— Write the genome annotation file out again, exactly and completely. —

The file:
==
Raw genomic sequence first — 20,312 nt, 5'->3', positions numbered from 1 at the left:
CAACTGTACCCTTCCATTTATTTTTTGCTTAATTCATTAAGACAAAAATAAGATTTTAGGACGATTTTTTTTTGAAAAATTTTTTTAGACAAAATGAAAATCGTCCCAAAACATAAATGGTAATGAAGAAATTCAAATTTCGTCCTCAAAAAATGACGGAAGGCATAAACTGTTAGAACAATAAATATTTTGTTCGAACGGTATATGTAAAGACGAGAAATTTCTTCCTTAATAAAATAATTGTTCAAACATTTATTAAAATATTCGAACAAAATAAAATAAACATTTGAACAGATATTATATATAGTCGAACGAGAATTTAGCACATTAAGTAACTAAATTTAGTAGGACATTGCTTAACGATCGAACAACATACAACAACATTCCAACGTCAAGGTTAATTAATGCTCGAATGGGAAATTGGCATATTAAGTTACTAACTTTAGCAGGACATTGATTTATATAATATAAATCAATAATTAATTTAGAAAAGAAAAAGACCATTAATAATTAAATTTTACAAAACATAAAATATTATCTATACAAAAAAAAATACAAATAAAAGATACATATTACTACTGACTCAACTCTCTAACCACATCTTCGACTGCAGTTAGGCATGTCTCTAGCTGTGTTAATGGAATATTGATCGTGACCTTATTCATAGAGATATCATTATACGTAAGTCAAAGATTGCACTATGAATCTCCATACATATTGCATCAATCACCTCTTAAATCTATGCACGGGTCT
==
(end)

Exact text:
Raw genomic sequence first — 20,312 nt, 5'->3', positions numbered from 1 at the left:
CAACTGTACCCTTCCATTTATTTTTTGCTTAATTCATTAAGACAAAAATAAGATTTTAGGACGATTTTTTTTTGAAAAATTTTTTTAGACAAAATGAAAATCGTCCCAAAACATAAATGGTAATGAAGAAATTCAAATTTCGTCCTCAAAAAATGACGGAAGGCATAAACTGTTAGAACAATAAATATTTTGTTCGAACGGTATATGTAAAGACGAGAAATTTCTTCCTTAATAAAATAATTGTTCAAACATTTATTAAAATATTCGAACAAAATAAAATAAACATTTGAACAGATATTATATATAGTCGAACGAGAATTTAGCACATTAAGTAACTAAATTTAGTAGGACATTGCTTAACGATCGAACAACATACAACAACATTCCAACGTCAAGGTTAATTAATGCTCGAATGGGAAATTGGCATATTAAGTTACTAACTTTAGCAGGACATTGATTTATATAATATAAATCAATAATTAATTTAGAAAAGAAAAAGACCATTAATAATTAAATTTTACAAAACATAAAATATTATCTATACAAAAAAAAATACAAATAAAAGATACATATTACTACTGACTCAACTCTCTAACCACATCTTCGACTGCAGTTAGGCATGTCTCTAGCTGTGTTAATGGAATATTGATCGTGACCTTATTCATAGAGATATCATTATACGTAAGTCAAAGATTGCACTATGAATCTCCATACATATTGCATCAATCACCTCTTAAATCTATGCACGGGTCT